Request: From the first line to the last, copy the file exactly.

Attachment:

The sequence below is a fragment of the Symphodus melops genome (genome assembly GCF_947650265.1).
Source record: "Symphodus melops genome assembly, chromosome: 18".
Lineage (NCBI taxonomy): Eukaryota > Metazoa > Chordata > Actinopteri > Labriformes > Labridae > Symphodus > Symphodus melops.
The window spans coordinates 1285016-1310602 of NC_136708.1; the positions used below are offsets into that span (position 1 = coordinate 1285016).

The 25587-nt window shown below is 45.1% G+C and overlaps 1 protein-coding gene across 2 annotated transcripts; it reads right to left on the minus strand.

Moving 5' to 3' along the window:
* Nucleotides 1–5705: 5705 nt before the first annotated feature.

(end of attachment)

The sequence below is a fragment of the Symphodus melops genome (genome assembly GCF_947650265.1).
Source record: "Symphodus melops genome assembly, chromosome: 18".
Lineage (NCBI taxonomy): Eukaryota > Metazoa > Chordata > Actinopteri > Labriformes > Labridae > Symphodus > Symphodus melops.
The window spans coordinates 1285016-1310602 of NC_136708.1; the positions used below are offsets into that span (position 1 = coordinate 1285016).

The 25587-nt window shown below is 45.1% G+C and overlaps 1 protein-coding gene across 2 annotated transcripts; it reads right to left on the minus strand.

Moving 5' to 3' along the window:
* Nucleotides 1–5705: 5705 nt before the first annotated feature.